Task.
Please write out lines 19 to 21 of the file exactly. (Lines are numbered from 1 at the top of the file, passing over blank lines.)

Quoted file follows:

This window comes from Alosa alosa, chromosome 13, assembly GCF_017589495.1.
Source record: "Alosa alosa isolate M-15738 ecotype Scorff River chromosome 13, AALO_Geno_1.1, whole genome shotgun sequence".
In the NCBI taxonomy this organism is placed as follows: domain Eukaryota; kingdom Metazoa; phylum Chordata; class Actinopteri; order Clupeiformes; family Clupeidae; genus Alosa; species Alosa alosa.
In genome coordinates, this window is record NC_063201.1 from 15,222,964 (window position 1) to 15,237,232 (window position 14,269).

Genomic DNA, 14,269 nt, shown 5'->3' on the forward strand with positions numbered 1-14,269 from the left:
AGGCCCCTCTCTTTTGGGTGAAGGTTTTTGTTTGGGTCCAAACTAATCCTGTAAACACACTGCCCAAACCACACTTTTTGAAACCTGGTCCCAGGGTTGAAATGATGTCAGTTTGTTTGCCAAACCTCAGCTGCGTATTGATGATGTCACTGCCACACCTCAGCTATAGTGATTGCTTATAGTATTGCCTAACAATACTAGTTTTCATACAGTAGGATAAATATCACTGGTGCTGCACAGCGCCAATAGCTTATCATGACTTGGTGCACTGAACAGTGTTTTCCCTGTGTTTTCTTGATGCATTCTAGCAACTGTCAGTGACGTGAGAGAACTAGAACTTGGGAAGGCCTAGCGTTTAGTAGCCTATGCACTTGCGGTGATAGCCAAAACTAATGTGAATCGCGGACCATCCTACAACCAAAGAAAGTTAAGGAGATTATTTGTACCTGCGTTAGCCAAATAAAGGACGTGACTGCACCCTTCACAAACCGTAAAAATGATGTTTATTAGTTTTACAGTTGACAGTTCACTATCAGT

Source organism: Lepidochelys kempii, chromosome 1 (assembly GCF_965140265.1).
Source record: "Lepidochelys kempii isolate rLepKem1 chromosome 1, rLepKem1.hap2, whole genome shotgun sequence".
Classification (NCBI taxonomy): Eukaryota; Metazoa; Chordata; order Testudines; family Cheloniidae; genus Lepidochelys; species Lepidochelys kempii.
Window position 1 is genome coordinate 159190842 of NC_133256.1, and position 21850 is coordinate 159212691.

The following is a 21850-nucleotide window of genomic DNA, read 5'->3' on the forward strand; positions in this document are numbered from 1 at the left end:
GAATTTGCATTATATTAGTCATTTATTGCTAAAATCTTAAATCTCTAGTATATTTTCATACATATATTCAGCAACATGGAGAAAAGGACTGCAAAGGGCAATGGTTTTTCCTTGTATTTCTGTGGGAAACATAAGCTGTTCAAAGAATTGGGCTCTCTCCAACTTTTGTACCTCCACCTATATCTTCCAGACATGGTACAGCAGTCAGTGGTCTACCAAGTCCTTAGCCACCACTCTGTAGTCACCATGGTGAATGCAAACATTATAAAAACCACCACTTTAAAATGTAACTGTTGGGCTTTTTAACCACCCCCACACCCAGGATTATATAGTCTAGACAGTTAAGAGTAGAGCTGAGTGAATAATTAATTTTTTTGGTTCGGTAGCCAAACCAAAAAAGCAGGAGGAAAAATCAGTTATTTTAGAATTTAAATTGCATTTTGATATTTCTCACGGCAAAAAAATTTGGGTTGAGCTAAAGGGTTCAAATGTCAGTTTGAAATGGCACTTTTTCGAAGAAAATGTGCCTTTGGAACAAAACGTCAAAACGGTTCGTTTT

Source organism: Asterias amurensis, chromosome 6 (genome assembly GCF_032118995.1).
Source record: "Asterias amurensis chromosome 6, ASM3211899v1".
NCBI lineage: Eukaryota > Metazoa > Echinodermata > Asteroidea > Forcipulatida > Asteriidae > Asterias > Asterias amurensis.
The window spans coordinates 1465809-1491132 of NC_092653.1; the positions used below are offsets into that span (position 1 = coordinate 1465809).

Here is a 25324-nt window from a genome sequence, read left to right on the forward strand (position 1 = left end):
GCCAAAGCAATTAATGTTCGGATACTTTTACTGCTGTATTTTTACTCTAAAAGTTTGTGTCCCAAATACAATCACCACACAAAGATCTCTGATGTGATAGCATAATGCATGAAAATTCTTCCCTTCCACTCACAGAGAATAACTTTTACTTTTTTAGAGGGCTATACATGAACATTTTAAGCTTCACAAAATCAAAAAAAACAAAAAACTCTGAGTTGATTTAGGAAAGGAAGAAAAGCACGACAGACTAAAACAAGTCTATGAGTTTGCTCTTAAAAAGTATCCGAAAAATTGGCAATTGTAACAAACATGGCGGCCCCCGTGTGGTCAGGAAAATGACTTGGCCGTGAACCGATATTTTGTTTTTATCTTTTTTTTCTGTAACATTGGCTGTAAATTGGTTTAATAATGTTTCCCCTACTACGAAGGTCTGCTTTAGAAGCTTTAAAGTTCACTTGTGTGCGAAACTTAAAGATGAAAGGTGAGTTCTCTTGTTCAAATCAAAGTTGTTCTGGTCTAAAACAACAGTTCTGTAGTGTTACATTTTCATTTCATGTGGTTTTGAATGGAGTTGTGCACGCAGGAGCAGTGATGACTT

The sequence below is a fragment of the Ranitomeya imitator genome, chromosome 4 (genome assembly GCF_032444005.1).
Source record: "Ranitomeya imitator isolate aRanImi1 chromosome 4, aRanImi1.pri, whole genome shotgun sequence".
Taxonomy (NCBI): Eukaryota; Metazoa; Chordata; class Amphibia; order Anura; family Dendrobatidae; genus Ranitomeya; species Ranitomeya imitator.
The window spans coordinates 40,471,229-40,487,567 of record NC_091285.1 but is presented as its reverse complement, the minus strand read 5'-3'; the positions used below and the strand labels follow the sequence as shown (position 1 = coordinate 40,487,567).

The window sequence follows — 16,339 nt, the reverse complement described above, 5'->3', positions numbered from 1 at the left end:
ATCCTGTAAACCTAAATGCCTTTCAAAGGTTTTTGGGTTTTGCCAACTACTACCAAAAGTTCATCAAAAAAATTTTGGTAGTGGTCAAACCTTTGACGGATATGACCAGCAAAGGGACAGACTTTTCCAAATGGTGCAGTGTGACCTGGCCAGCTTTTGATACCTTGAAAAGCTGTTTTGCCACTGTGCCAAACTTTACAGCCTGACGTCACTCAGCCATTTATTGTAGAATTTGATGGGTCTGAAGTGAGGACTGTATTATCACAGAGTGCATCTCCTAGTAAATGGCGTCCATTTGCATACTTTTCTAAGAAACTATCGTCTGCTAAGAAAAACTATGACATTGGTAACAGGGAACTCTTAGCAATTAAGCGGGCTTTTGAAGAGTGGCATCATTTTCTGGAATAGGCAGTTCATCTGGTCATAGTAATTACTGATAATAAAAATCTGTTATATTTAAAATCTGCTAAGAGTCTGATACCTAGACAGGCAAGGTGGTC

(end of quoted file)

The sequence below is a fragment of the Ranitomeya imitator genome, chromosome 4 (genome assembly GCF_032444005.1).
Source record: "Ranitomeya imitator isolate aRanImi1 chromosome 4, aRanImi1.pri, whole genome shotgun sequence".
Taxonomy (NCBI): Eukaryota; Metazoa; Chordata; class Amphibia; order Anura; family Dendrobatidae; genus Ranitomeya; species Ranitomeya imitator.